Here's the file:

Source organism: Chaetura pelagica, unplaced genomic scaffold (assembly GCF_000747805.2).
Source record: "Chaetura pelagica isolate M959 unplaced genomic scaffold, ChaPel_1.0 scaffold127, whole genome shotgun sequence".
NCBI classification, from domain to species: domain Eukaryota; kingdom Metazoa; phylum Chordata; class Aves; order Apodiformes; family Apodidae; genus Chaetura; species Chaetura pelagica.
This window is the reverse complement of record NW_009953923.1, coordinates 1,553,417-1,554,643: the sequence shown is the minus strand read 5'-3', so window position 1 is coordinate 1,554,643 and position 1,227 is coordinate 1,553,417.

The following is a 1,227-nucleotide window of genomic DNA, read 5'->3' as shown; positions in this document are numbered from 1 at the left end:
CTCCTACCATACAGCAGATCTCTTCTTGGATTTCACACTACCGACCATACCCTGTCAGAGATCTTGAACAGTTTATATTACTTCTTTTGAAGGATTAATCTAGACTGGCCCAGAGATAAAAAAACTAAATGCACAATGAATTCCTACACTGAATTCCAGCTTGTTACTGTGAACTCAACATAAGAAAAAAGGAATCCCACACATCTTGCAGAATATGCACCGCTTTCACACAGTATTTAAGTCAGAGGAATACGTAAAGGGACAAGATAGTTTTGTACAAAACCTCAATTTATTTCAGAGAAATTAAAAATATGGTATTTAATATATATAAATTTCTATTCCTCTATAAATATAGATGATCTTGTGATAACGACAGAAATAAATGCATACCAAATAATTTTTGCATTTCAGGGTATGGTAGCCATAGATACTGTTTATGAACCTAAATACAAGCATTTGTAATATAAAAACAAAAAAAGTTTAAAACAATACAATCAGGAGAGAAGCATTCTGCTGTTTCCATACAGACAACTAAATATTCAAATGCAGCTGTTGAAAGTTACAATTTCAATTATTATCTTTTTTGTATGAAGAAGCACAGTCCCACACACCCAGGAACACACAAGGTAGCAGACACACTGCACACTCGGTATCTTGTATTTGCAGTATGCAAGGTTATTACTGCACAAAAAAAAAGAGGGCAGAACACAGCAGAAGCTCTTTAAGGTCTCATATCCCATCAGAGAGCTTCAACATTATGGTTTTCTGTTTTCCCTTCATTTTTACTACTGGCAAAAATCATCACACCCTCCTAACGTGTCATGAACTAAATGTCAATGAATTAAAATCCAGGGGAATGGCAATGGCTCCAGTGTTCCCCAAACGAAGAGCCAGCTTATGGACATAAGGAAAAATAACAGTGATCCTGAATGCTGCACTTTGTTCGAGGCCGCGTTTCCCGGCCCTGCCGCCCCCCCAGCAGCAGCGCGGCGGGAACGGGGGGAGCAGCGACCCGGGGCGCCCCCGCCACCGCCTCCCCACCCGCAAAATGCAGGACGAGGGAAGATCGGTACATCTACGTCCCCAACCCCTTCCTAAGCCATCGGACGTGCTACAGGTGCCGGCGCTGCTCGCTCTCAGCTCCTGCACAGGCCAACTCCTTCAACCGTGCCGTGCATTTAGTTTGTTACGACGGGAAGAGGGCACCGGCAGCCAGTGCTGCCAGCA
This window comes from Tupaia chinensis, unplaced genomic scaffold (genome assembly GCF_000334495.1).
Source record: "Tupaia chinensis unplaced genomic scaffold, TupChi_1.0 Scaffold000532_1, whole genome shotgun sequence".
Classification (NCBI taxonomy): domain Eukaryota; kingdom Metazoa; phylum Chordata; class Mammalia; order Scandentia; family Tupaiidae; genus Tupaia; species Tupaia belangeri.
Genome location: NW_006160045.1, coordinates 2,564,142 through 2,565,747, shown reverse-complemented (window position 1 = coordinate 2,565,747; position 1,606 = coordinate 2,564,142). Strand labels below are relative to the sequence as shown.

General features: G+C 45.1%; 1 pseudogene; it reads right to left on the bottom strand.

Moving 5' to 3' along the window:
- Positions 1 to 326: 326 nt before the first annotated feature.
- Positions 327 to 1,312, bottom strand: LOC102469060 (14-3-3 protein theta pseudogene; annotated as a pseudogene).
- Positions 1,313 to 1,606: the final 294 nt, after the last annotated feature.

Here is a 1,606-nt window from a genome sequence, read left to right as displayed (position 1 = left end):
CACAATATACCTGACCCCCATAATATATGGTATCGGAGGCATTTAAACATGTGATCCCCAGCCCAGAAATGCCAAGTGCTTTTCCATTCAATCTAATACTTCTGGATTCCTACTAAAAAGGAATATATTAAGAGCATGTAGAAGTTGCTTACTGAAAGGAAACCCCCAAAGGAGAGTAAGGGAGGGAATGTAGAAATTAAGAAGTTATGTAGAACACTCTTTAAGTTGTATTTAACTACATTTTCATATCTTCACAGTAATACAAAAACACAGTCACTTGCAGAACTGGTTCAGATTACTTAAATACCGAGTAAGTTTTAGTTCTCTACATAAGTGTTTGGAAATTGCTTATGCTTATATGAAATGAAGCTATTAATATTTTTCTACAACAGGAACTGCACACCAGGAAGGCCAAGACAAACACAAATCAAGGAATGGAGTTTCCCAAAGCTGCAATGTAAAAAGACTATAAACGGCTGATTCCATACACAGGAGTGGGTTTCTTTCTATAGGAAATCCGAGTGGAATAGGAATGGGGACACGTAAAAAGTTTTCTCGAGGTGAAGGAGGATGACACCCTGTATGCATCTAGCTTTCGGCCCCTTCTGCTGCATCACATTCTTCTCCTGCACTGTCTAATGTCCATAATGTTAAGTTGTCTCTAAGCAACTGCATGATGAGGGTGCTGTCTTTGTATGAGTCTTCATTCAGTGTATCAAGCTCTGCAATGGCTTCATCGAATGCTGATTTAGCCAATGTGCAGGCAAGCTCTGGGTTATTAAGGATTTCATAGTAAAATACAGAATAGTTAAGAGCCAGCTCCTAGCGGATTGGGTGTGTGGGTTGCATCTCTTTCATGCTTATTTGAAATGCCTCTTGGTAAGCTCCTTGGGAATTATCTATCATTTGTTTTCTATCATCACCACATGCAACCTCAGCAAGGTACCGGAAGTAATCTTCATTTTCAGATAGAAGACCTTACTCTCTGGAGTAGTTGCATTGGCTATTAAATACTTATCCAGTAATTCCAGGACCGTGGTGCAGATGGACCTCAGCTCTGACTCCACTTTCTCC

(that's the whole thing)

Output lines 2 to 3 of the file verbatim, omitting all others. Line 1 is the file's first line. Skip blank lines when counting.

Source record: "Chaetura pelagica isolate M959 unplaced genomic scaffold, ChaPel_1.0 scaffold127, whole genome shotgun sequence".
NCBI classification, from domain to species: domain Eukaryota; kingdom Metazoa; phylum Chordata; class Aves; order Apodiformes; family Apodidae; genus Chaetura; species Chaetura pelagica.